Blog Tags: Autopsies
Warning: what follows isn’t exactly light reading.
The New York Times reported yesterday on the complicated task of performing necropsies -- i.e., animal autopsies -- on sea turtles and other creatures that have been found dead in the Gulf of Mexico since the spill started.
It’s not easy to determine the cause of death of these creatures. Of the 1,978 birds, 463 turtles and 59 marine mammals found dead in the Gulf since April 20th, few show visible signs of oil contamination.
And in the case of sea turtles, a more familiar culprit may be at fault: shrimp trawls and other commercial fishing gear that scoop up turtles as bycatch and prevent them from going to the surface to breathe.
Here’s a simplified breakdown of how the veterinary investigators begin to determine the cause of death:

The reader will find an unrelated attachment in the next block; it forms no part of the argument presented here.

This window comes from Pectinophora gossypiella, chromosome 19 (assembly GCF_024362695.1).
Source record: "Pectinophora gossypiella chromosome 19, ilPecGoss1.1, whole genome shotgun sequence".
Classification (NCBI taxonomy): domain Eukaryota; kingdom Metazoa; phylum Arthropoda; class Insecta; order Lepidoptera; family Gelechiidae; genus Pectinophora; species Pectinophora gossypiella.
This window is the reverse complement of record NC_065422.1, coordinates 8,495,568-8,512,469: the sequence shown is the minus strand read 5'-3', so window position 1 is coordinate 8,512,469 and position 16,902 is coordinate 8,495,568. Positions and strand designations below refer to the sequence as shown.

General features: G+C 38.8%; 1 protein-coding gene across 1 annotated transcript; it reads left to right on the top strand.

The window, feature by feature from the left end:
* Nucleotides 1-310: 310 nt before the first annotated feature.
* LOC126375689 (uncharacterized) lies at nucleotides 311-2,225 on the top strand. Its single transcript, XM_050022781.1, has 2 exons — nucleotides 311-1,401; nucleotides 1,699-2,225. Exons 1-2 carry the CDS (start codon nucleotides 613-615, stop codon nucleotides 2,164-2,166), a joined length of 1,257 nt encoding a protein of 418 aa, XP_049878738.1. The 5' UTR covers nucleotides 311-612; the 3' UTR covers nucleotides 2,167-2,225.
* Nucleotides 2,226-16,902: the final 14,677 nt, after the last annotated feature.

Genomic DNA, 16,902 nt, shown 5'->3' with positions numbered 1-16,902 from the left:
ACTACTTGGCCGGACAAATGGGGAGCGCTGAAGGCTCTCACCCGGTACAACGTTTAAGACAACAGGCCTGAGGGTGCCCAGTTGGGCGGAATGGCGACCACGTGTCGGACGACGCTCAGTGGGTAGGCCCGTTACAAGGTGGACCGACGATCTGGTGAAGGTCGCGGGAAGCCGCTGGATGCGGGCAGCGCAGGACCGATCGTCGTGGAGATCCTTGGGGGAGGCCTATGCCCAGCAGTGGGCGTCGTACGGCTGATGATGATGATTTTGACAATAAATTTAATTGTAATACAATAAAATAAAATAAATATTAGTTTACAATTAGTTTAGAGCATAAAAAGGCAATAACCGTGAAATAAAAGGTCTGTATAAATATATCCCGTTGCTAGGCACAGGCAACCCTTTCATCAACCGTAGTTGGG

- Ocean News: Nicaragua Dispatches Military to Protect Baby Turtles, New Zealand Bans Shark Finning, and More Posted Wed, August 20, 2014
- Dolphins and Whales Squeal like Children When They’re Happy, Study Says Posted Thu, August 21, 2014
- Photos: Leonardo DiCaprio, Other Celebs Fight for Our Oceans at Oceana’s SeaChange Party Posted Mon, August 18, 2014
- Offshore Wind Development Moves Closer to Reality in Maryland, North Carolina Thanks to BOEM Posted Wed, August 20, 2014
- Poll Update: Great White Sharks Win as the Fan Favorite (Photos) Posted Fri, August 15, 2014